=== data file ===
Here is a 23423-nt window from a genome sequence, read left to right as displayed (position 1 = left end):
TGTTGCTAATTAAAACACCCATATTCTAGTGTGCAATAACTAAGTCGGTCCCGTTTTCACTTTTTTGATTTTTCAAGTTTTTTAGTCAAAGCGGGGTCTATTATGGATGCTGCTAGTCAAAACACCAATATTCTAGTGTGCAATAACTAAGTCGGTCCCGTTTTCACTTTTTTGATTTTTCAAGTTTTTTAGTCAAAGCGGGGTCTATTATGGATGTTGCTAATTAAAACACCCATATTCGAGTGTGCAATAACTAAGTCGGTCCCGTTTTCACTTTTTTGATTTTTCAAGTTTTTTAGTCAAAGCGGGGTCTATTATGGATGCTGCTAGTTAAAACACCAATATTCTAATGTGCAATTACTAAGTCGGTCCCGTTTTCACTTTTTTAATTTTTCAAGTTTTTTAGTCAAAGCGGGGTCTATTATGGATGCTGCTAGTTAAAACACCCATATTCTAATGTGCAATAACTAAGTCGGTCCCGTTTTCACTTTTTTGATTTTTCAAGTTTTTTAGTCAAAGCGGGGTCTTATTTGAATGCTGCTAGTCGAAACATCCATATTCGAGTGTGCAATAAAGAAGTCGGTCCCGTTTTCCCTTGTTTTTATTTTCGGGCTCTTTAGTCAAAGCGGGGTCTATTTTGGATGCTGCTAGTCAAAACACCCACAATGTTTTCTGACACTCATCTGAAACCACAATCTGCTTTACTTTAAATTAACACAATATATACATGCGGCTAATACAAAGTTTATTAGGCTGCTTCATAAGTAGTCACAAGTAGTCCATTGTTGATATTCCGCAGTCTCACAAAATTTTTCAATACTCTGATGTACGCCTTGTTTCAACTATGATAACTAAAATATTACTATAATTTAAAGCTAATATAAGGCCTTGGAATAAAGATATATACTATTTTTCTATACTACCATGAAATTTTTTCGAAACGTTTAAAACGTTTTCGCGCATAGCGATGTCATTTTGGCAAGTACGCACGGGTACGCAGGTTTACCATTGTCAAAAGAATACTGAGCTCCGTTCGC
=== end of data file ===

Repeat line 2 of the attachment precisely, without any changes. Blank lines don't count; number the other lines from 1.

TGTTGCTAATTAAAACACCCATATTCTAGTGTGCAATAACTAAGTCGGTCCCGTTTTCACTTTTTTGATTTTTCAAGTTTTTTAGTCAAAGCGGGGTCTATTATGGATGCTGCTAGTCAAAACACCAATATTCTAGTGTGCAATAACTAAGTCGGTCCCGTTTTCACTTTTTTGATTTTTCAAGTTTTTTAGTCAAAGCGGGGTCTATTATGGATGTTGCTAATTAAAACACCCATATTCGAGTGTGCAATAACTAAGTCGGTCCCGTTTTCACTTTTTTGATTTTTCAAGTTTTTTAGTCAAAGCGGGGTCTATTATGGATGCTGCTAGTTAAAACACCAATATTCTAATGTGCAATTACTAAGTCGGTCCCGTTTTCACTTTTTTAATTTTTCAAGTTTTTTAGTCAAAGCGGGGTCTATTATGGATGCTGCTAGTTAAAACACCCATATTCTAATGTGCAATAACTAAGTCGGTCCCGTTTTCACTTTTTTGATTTTTCAAGTTTTTTAGTCAAAGCGGGGTCTTATTTGAATGCTGCTAGTCGAAACATCCATATTCGAGTGTGCAATAAAGAAGTCGGTCCCGTTTTCCCTTGTTTTTATTTTCGGGCTCTTTAGTCAAAGCGGGGTCTATTTTGGATGCTGCTAGTCAAAACACCCACAATGTTTTCTGACACTCATCTGAAACCACAATCTGCTTTACTTTAAATTAACACAATATATACATGCGGCTAATACAAAGTTTATTAGGCTGCTTCATAAGTAGTCACAAGTAGTCCATTGTTGATATTCCGCAGTCTCACAAAATTTTTCAATACTCTGATGTACGCCTTGTTTCAACTATGATAACTAAAATATTACTATAATTTAAAGCTAATATAAGGCCTTGGAATAAAGATATATACTATTTTTCTATACTACCATGAAATTTTTTCGAAACGTTTAAAACGTTTTCGCGCATAGCGATGTCATTTTGGCAAGTACGCACGGGTACGCAGGTTTACCATTGTCAAAAGAATACTGAGCTCCGTTCGC